Peloton's Truck Platooning Technology | Semi Truck Repair
What do you get when you cross a Doctorate in Mechanical Engineering and an obsession with safety and efficiency involving the transportation industry?
A man driven (pun intended) to create a semi-autonomous vehicle system that could change the way OTR fleets operate in the future.
Dr. Josh Switkes, founder and CEO of Peloton Technology, Inc. and his team have developed a system that could potentially prevent a large number of accidents involving heavy trucks, and at the same time save the trucking industry 6 billion dollars in fuel annually.
“The trucking industry is a 650 billion dollar/year industry. Of that 650 billion dollars, 48 billion is spent due to accidents, and 100 billion is spent on fuel. When all is said and done, an “average” fleet owner is only seeing a 3% net profit return come year end,” Switkes mentioned in a recent webinar about the development of his product. Based on his projections, Peloton’s technologies would actually double the net profits fleets see from year to year.
The technology is first set to be used between trucks in the same fleet, but theoretically could be used across any fleets that share the same device. The trucks are equipped with systems similar to adaptive cruise control and intelligent braking and wirelessly link up at 36 feet apart at speeds around 64 mph. (Closer and faster than is what generally considered “safe.”)
Since the trucks are equipped with platooning technology, whatever the front truck does–so then does the second truck–AND faster than a human could actually react. (Switkes noted a human’s average reaction time between 1-2 seconds and the reaction time of this technology at 10 milliseconds. Crazy, right?)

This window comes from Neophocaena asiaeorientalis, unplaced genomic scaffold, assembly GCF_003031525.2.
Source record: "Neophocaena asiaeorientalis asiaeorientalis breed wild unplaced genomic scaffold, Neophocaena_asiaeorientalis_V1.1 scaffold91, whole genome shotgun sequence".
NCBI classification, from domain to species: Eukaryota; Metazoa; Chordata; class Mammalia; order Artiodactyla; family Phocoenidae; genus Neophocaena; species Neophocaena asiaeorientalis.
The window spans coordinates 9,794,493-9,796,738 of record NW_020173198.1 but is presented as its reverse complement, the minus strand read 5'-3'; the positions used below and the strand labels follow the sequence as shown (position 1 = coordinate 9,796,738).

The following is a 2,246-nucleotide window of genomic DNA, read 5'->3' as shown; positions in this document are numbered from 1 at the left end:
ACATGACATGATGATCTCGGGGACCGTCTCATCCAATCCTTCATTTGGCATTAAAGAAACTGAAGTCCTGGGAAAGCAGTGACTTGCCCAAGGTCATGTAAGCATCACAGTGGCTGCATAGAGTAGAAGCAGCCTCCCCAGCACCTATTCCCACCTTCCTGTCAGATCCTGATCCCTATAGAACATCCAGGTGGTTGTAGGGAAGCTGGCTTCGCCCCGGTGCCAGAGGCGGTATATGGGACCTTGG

It’s important to note that Pelotons tool wouldn’t make trucking completely autonomous. Drivers still maintain steering control of the vehicles and actively watch the road. Additionally, the front truck has a “rearview camera” mounted on the windshield showing the truck behind it; and the truck following – a camera showing the road ahead of the lead vehicle – so both drivers are well aware of what’s in front and behind of their platoon.
Also, because of the distance that the second truck in the platoon is following at, the amount of aerodynamic drag is greatly reduced, increasing the second trucks fuel efficiency by a whopping 10%. If you’re a fleet owner and that doesn’t excite you, we don’t know what will. In tests with the trucking company CR England, a 4.5% improvement in fuel economy was seen in the lead truck and a 10% in the trailing truck. (Which could obviously be alternated to maximize the fuel savings equally between both trucks.) It’s crazy/innovative/exciting stuff they’re working on. We’ll be waiting and watching to see what they do next.
Take a peek at their video…